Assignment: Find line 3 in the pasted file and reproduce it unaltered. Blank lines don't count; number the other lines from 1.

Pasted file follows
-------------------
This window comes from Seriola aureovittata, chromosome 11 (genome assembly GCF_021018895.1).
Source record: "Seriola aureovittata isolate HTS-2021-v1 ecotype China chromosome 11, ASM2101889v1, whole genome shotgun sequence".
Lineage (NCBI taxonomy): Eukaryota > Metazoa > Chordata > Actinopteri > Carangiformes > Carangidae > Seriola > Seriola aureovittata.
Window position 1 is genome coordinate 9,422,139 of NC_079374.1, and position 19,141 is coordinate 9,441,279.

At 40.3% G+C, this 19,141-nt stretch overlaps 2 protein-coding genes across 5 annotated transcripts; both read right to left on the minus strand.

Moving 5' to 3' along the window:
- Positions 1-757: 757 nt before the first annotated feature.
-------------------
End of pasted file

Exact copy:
Lineage (NCBI taxonomy): Eukaryota > Metazoa > Chordata > Actinopteri > Carangiformes > Carangidae > Seriola > Seriola aureovittata.